WHAT A DIFFERENCE a night makes, 24 little hours and six fewer runs. But the champagne will be on ice tomorrow night nevertheless with a home clinching in order.
Some nights you get the Big Dodger in the Sky. And some nights the Big Dodger in the Sky gets you.
This was not one of those nights . . . Another improbable Phillies comeback, this time against the closer of a bullpen who had thrown 2 1/3 hitless innings going into the bottom of the ninth, when the bottom of the orderbegan the dramatic comeback.
Joe Blanton was perfect for three and imperfect for three more. He left trailing, 4-2, after a flat-footed throw by Pedro Feliz turned into an unearned run in the sixth that appeared to be the final shovelful of earth.
The Dodgers clung to the ledge and the Phillies finally stomped them off it. But a team known for its bounceability failed to parlay that unearned run and it began to unravel for the Dodgers when Jonathan Broxton walked 2008 nemesis Matt Stairs with one out in the ninth.
Then he hit Carlos Ruiz and the Bank mob came to life after sitting on its towels most of the game. With Eric Bruntlett running for Stairs, Greg Dobbs lined softly to third.
And then. And then . . .
Jimmy Rollins unfurled the biggest and most dramatic hit of his brilliant career, a screaming double up the alley in right-center to score the tying and winning runs and set a city back on fire.
Now the home celebration remains in play . . . And maybe Charlie Manuel will get his 6 days to populate another roster and jury-rig another pitching rotation.
OK, they still might fly to LA in the wee hours up, 3-2. The champagne would be on ice in their Dodger Stadium clubhouse. The National League pennant would be decided in actual baseball weather. But ground zero has been moved to the Bank.
Sunday night, Manuel's batting order loomed in front of Joe Torre's battered pitchers like muggers darting from alley shadows. And it erupted for an 11-0 victory, the Dodgers' worst-ever postseason loss.
Rollins . . . Victorino . . . Utley . . . Howard . . . Werth . . .
Say them loud enough and it's almost like begging for mercy.
And after Jayson Werth slams another tape-measure shot, you run into . . .
The Killer Z's . . .
Pitchers waiting to exhale after negotiating the top and heart of the order soon learn that on the other side of the Himalayas, the Alps are waiting. Last night, however, the Himalayas were reduced to the Poconos by Randy Wolf and the Dodgers' power-arm bullpen. The Alps became the hills of Roxborough.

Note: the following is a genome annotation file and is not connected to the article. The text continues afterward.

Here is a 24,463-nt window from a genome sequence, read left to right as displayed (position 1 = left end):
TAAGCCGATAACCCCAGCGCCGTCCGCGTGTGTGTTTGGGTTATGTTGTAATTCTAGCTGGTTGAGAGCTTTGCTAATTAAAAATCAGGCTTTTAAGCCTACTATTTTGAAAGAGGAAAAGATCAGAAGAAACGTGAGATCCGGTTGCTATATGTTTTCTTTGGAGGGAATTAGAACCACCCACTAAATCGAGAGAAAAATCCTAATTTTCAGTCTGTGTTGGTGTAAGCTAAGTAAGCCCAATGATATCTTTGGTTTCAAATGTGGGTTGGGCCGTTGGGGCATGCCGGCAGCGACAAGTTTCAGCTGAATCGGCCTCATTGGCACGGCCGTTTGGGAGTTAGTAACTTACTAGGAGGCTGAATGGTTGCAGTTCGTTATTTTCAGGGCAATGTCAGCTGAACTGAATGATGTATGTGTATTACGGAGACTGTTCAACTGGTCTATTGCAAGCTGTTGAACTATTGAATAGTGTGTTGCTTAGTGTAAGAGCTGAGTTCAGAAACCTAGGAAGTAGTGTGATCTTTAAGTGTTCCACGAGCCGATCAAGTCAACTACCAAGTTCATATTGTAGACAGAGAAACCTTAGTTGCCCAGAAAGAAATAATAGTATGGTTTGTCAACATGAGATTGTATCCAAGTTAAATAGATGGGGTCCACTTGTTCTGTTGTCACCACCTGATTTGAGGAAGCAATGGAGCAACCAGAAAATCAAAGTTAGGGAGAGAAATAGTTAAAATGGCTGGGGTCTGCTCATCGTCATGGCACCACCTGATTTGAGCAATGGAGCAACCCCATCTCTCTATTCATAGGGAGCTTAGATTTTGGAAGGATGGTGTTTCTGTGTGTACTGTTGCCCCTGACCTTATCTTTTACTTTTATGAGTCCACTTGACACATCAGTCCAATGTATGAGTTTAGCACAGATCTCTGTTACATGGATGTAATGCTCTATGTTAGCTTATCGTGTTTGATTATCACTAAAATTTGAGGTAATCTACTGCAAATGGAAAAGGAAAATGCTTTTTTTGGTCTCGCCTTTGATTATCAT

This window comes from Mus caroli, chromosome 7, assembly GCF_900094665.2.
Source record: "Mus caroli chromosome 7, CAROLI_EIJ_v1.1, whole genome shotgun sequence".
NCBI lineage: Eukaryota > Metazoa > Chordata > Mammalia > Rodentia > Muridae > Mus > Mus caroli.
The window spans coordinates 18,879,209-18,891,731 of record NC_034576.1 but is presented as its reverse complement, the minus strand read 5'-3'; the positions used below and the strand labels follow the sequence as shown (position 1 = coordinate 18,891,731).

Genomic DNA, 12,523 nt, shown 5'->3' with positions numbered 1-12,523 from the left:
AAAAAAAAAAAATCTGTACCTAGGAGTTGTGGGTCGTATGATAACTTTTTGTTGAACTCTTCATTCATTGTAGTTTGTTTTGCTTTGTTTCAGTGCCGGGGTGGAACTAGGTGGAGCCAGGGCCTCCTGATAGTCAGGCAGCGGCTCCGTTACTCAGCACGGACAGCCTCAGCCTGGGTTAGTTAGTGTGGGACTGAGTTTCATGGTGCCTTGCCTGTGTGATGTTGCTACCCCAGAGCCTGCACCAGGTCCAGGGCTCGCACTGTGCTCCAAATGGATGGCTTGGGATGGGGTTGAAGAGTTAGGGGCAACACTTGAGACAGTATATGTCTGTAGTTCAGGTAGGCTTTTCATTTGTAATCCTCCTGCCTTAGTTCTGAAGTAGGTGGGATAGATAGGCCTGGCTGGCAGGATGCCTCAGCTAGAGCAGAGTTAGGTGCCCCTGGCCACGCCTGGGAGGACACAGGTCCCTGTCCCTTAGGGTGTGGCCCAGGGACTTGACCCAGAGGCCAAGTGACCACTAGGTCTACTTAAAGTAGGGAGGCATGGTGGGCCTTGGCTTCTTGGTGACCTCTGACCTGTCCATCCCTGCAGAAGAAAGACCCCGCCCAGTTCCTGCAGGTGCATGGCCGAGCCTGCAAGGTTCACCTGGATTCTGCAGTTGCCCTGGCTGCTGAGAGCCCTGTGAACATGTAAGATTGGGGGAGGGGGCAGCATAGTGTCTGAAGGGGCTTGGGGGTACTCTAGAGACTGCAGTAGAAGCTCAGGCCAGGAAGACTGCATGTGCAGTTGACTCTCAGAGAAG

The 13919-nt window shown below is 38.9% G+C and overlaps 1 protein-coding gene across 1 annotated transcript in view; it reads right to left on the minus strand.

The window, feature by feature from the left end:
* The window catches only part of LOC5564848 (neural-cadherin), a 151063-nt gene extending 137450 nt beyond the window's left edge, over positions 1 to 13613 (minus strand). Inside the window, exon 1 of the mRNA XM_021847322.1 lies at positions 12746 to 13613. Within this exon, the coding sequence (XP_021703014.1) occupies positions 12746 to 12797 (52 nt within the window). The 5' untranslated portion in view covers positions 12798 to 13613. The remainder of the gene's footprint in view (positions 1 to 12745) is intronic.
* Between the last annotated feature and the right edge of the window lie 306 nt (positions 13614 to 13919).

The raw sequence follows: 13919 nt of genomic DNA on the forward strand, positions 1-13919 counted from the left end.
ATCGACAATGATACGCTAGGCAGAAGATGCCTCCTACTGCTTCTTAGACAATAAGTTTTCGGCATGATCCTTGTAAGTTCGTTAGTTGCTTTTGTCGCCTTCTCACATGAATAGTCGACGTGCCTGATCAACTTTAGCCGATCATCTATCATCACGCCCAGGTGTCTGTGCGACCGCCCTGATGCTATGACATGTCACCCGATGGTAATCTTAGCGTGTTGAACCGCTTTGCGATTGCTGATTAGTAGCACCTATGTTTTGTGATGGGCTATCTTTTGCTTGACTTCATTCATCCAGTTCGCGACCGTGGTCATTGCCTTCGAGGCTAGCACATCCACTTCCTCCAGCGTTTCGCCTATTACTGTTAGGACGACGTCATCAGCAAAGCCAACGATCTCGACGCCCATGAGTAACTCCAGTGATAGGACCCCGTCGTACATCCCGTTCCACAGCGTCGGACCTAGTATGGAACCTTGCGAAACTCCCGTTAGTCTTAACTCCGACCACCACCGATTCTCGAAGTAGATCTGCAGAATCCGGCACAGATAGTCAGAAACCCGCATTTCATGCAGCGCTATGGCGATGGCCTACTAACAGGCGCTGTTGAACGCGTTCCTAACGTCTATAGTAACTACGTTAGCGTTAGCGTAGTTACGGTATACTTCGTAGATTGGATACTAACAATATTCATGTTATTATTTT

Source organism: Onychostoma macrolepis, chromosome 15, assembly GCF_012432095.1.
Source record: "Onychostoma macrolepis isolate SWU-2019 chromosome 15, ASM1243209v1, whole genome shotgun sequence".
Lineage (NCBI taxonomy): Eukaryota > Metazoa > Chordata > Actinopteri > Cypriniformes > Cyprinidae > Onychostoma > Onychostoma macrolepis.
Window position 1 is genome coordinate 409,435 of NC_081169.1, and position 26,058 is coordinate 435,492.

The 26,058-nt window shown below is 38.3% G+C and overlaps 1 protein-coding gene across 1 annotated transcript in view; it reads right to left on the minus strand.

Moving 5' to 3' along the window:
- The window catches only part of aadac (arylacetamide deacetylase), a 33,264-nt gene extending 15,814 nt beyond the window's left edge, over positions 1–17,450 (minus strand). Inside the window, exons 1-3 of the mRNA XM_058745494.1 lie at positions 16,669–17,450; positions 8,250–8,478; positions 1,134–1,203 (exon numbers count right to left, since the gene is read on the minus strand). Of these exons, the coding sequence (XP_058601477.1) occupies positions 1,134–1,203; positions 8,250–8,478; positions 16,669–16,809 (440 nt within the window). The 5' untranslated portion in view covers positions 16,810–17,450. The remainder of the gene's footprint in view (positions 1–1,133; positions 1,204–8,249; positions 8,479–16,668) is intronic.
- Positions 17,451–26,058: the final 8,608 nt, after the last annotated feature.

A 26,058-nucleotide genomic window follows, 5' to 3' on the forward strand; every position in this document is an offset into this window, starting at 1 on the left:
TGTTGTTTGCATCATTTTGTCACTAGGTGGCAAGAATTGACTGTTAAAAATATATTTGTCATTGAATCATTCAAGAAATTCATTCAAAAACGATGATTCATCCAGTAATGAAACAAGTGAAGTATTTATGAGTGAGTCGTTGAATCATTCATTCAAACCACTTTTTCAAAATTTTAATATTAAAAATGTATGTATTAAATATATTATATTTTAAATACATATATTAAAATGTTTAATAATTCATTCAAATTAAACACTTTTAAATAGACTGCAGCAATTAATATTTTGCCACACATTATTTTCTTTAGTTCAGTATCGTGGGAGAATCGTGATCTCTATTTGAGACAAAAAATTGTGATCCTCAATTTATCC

In Game 1, a truncated 8-6 Phillies victory, Raul Ibanez and Ruiz buzzed Torre's No. 1 starter, Clayton Kershaw, and setup man deluxe George Sherrill for a pair of three-run homers. "Chooch'' touched the unraveling Kershaw in a bust-out fifth inning. Raul nailed the suddenly imprecise Sherrill in the eighth.
The Killer Z's combined for 55 homers and 218 RBI in the regular season. Feliz drove in an amazing 82 runs while batting mostly from the No. 7 spot.
Manuel used the whole alphabet in the 11-0 County Fair butt-whipping the Phillies inflicted on the Dodgers in Game 3 of a coast-to-coast tournament where the first-pitch temperature spread between Game 2 there and Game 3 here was a mere 47 degrees.
It appeared the Phils were still wearing their spiked jackboots last night when Ryan Howard fired a first-inning tracer into the seats in right off former teammate Wolf, giving Blanton a 2-0 lead.
After Sunday night's destructo, I cautioned a Daily News colleague that the history of the postseason competitions between these franchises did not include high-scoring encore victories.
In 1977, the Phils won Game 1 in LA, 7-5, then lost Game 2, 7-1. Black Friday's Game 3 set the stage for Steve Carlton's 4-1 loss to Tommy John in the rain.
In 1978, the Phils were swept at home, then crushed the Dodgers, 9-4, in Chavez Ravine. But Garry Maddox misplayed two balls in center, the second a bobble of a ground single by Bill Russell that scored Ron Cey and produced a walkoff pennant winner.
When the 1983 Wheeze Kids finally beat the Dodgers in an LCS it came after they went 1-11 in the season series, split two games in LA, then scored a pair of 7-2 victories for manager Paul Owens, who made history as GM by firing manager Pat Corrales in July with his team tied for first place.
So it was no surprise when that early lead turned into two heavyweights in the center of the ring, a Thrilla in South Philla . . . a clinching and grabbing battle of bullpens.
Torre went to the same bullpen back end - Sherrill and Broxton - that failed him in Game 1. And it failed him again. Shockingly.
This time the Dodgers had let in the cat, locked the doors, set the home-invasion alarm and turned off all the lights. Who knew the burglar was already in the house?
The defining moment appeared to have come when Sherrill pounded a letter-high fastball past Howard for the second out in the eighth with Shane Victorino on second and Chase Utley on first.
For the first time in a magnificent series, Atlas shrugged.
An inning later he was pounding Rollins in a dog pile in the vicinity of third base.
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